Sir Guy Carleton

Sir Guy Carleton: Lord Dorchester

A. G. Bradley
Series: Heritage
Copyright Date: 1966
Pages: 344
https://www.jstor.org/stable/10.3138/j.ctt15jjdz7
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  • Book Info
    Sir Guy Carleton
    Book Description:

    This biography of Sir Guy Carleton was first published in the famous Makers of Canada series in 1907, and re-issued in 1926 with supplementary notes incorporating later research by A.L. Burt.

    eISBN: 978-1-4426-3237-0
    Subjects: History

Table of Contents

  1. Front Matter
    (pp. [i]-[iv])
  2. PREFACE
    (pp. [v]-[x])
    A. L. BURT
  3. Table of Contents
    (pp. [xi]-[xiv])
  4. CHAPTER I RETROSPECT
    (pp. 1-28)

    Before introducing to the reader the soldier-statesman who is the subject of this memoir, it seems advisable to give a short sketch of existing conditions in the country which he was called upon to govern. Indeed it is almost necessary thus to prepare the ground for the advent of our proconsul, so that the reader may properly understand the kind of furrow he had to break. One may affirm too with perfect safety that the great lull which fell upon Canada at the close of the stir and turmoil of the Seven Years’ War and the downfall of French power...

  5. CHAPTER II THE NEW GOVERNOR
    (pp. 29-56)

    Guy carleton was the third son of Christopher Carleton a landowner near Newry, County Down in Ireland and was born in 1724. The family came originally from Cumberland and were essentially, therefore, members of that Ulster plantation settled by emigrants from Scotland and the English border. The Carletons in short belonged to that virile Scotch-Irish stock which has given Great Britain so many great captains of war and industry, to the United States such a host of hardy settlers and able citizens, and to Canada a proportionately valuable contribution. Both these types of Anglo-Irishmen have in truth produced an extraordinary...

  6. CHAPTER III THE QUEBEC ACT
    (pp. 57-74)

    Carleton soon after this returned himself to England, but in the meantime we have anticipated some what, and must take note of some of the minor incidents and duties that helped to occupy the busy hours of his first four years of office in Canada. His deputy-governorship ended in 1768, when Murray resigned his titular appointment, a detail, however, without significance in our story. The troubles which were seething in the provinces to the south had affected Canada as yet but little. The Stamp Act and all that followed was a trifling matter among the more vital issues which agitated...

  7. CHAPTER IV CARLETON’S MARRIAGE
    (pp. 75-94)

    Almost immediately on the passing of the-Quebec Act Carleton sailed for Canada and landed on September 18th, 1774. During his long stay in England he had married the Lady Maria Howard, daughter of the Earl of Effingham, who with her two children born of the marriage accompanied her husband across the Atlantic. The lady was less than half Carleton’s age, which was now forty-eight. A family tradition attributes the fact of Carle ton’s remaining so long unmarried to an early disappointment in a love affair with his cousin, Jane Carleton. The circumstances of his marriage were somewhat singular, and were...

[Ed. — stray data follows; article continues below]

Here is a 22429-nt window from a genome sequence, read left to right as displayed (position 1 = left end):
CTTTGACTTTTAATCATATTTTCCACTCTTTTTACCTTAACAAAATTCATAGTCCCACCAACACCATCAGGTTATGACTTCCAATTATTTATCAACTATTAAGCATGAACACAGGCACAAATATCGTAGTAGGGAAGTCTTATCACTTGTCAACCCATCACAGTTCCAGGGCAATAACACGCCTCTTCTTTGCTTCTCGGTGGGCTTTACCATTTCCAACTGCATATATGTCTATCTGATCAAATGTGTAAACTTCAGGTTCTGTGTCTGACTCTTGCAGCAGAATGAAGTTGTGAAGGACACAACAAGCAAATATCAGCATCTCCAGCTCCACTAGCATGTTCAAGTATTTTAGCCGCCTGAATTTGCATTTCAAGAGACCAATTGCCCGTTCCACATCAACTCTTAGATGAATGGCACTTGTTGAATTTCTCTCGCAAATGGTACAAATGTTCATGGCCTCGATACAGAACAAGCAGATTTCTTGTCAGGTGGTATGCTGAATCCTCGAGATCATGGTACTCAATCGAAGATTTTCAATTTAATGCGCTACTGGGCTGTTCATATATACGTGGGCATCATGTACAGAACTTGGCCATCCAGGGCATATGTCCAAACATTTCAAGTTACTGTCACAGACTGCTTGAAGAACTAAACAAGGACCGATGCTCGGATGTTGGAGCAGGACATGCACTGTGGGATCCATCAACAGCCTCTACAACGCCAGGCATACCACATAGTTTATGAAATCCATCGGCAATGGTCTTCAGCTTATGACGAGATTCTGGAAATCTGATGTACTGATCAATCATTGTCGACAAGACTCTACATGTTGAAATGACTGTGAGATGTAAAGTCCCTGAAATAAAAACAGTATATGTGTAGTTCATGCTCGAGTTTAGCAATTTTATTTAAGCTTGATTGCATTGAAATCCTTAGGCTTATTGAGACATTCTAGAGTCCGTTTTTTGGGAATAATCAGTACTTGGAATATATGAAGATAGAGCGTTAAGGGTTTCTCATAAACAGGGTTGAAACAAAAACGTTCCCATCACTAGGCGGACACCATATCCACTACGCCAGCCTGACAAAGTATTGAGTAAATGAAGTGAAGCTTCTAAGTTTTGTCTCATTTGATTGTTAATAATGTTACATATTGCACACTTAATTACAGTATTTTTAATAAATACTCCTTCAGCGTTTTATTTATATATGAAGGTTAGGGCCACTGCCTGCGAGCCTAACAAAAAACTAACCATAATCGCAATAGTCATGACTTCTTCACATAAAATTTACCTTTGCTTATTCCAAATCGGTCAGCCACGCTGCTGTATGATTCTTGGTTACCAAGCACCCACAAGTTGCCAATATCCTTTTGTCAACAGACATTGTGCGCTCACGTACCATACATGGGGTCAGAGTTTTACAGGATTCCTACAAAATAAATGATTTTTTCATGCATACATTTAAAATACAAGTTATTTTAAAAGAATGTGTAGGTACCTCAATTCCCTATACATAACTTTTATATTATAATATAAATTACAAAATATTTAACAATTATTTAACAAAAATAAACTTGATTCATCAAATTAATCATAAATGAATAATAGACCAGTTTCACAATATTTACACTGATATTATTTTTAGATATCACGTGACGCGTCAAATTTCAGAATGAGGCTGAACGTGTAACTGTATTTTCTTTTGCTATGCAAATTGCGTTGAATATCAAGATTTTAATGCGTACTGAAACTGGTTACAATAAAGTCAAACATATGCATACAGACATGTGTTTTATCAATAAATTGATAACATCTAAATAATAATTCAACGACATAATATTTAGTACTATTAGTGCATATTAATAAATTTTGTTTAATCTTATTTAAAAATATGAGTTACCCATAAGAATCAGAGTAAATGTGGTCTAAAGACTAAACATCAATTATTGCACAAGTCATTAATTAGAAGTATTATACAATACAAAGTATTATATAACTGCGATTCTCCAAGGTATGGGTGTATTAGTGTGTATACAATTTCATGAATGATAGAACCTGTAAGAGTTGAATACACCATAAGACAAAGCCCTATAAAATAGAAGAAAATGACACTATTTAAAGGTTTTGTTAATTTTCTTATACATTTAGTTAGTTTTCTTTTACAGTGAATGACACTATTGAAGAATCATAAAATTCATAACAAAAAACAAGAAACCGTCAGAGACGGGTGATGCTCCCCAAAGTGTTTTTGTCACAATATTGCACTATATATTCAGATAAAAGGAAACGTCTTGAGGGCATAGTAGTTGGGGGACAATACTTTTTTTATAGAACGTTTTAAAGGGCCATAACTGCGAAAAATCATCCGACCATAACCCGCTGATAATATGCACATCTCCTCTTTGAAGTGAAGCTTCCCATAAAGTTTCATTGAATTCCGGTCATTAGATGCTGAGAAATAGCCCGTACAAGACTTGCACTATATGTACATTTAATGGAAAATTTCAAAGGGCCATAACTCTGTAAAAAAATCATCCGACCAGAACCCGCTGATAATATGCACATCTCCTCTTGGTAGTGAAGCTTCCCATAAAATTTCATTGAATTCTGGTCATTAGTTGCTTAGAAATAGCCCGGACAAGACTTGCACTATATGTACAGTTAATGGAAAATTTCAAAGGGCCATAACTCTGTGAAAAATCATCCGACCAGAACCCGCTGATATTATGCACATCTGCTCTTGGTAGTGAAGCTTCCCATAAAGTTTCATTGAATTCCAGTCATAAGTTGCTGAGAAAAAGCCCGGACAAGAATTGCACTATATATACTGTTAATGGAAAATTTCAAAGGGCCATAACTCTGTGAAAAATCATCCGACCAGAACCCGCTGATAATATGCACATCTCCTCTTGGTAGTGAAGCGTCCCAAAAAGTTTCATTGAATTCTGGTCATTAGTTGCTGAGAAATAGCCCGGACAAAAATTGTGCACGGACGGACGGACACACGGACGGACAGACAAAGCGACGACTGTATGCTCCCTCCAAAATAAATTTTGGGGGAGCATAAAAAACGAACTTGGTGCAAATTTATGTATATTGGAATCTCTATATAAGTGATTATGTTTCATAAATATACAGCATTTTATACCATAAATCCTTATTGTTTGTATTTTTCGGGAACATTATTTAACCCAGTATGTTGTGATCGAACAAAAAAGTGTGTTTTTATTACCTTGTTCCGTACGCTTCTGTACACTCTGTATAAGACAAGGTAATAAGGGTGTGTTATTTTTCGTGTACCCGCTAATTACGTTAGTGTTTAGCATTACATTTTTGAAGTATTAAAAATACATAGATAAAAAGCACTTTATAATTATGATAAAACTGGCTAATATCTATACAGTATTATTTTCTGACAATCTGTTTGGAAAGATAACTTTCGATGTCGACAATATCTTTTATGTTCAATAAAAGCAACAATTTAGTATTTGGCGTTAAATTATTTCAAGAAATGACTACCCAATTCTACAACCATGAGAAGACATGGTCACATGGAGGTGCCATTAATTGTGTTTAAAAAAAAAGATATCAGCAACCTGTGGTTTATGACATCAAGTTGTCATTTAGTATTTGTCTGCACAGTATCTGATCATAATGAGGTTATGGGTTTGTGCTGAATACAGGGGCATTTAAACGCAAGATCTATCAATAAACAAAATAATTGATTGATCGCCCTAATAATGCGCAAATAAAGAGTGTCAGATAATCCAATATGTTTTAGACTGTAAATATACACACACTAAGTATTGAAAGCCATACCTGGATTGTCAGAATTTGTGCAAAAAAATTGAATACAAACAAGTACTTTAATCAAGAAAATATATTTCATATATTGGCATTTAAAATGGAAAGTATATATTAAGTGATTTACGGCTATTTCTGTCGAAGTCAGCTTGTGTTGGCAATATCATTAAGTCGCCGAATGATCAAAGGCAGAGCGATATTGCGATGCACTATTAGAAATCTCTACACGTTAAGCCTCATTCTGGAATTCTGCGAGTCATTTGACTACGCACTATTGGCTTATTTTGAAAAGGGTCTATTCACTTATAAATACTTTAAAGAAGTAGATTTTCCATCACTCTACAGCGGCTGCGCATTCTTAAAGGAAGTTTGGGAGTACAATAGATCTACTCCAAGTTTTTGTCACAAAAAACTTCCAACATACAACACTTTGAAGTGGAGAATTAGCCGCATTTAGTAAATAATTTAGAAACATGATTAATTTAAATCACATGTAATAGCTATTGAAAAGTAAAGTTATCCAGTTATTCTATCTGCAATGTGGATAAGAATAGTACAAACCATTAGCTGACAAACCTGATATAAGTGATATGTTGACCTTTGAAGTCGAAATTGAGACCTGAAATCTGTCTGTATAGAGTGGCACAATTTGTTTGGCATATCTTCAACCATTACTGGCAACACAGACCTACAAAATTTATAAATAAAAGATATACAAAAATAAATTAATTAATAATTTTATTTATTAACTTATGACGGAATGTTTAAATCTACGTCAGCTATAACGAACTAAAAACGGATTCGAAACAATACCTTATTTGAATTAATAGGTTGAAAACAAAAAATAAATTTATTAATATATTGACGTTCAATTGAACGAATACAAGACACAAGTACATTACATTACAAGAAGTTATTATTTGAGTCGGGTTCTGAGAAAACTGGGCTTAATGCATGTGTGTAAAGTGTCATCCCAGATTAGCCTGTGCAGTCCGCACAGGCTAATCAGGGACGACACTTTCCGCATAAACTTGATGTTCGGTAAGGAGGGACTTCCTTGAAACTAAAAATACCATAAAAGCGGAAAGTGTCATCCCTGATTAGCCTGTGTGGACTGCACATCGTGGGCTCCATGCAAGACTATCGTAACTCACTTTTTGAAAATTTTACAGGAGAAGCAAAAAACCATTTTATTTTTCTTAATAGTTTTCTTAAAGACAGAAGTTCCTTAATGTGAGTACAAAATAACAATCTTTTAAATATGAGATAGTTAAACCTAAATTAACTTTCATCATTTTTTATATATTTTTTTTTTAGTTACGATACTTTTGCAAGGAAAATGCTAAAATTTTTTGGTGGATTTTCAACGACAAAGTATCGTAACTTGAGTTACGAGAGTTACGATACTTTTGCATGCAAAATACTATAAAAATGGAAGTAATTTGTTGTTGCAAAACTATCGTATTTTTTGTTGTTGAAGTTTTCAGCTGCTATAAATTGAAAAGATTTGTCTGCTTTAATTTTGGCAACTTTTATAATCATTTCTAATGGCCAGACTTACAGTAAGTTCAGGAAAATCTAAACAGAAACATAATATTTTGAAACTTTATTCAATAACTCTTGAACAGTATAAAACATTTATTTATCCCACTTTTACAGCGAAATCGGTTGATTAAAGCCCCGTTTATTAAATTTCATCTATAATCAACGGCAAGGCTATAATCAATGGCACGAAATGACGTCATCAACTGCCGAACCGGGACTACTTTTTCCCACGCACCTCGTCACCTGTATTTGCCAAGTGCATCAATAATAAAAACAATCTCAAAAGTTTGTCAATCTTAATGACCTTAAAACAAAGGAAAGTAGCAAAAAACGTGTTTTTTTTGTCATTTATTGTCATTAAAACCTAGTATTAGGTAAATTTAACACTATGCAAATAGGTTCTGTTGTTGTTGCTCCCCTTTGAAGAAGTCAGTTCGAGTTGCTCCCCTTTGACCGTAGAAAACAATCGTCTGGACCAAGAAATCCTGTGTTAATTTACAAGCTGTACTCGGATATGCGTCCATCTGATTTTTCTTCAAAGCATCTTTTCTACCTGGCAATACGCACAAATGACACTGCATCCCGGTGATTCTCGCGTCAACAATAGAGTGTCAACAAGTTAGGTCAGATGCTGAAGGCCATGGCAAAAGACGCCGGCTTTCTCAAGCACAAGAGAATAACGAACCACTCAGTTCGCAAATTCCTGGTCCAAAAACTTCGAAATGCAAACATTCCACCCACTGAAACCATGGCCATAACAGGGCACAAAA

8. CHAPTER V MONTGOMERY AND ARNOLD
    (pp. 95-126)

    It is generally conceded that the hand of congress had been somewhat forced by Ethan Allen and Arnold in their prompt seizure, during the spring of 1775, of Ticonderoga and Crown Point. The inspiration at least had in this case been local rather than federal, and the exploit, which was creditable in a tactical rather than heroic sense, was at the time not admitted as having been authorized. Strong professions of reluctance to harass Canada were expressed at headquarters for some weeks after wards, and we must remember that warlike acts during this whole summer were regarded, officially at any...

  9. CHAPTER VI LAST DAYS OF THE SIEGE
    (pp. 127-140)

    The little battery of four guns at Près de Ville had been thus admirably and effectively handled by Captain Barns fare with an artillery sergeant and fifteen sailors. In the blockhouse above were thirty-five French-Canadians, whose bullets followed the flying enemy into the darkness. Strange to say, however, an extraordinary panic succeeded this doughty deed, apparently caused by an old woman, who cried out that the rebels had forced the Sault-au-Matelot, and were upon them in the rear. One might be permitted to wonder if this was the same old woman who had taken Montgomery's insulting missive to Carleton, and...

  10. CHAPTER VII THE EVACUATION OF CANADA
    (pp. 141-152)

    The only criticism to be made upon the American retreat from Quebec is the illregulated fashion and undignified despatch with which it was executed, and the loss of material thereby involved. The surviving troops of Arnold and Montgomery had at least deserved well of congress, which had made great and not unsuccessful efforts throughout the winter and spring to reinforce them, as the figures already quoted will have shown. It was beyond doubt of great importance to the revolutionary leaders that Canada should be regarded in the colony as a virtually annexed province for as long as possible, even if...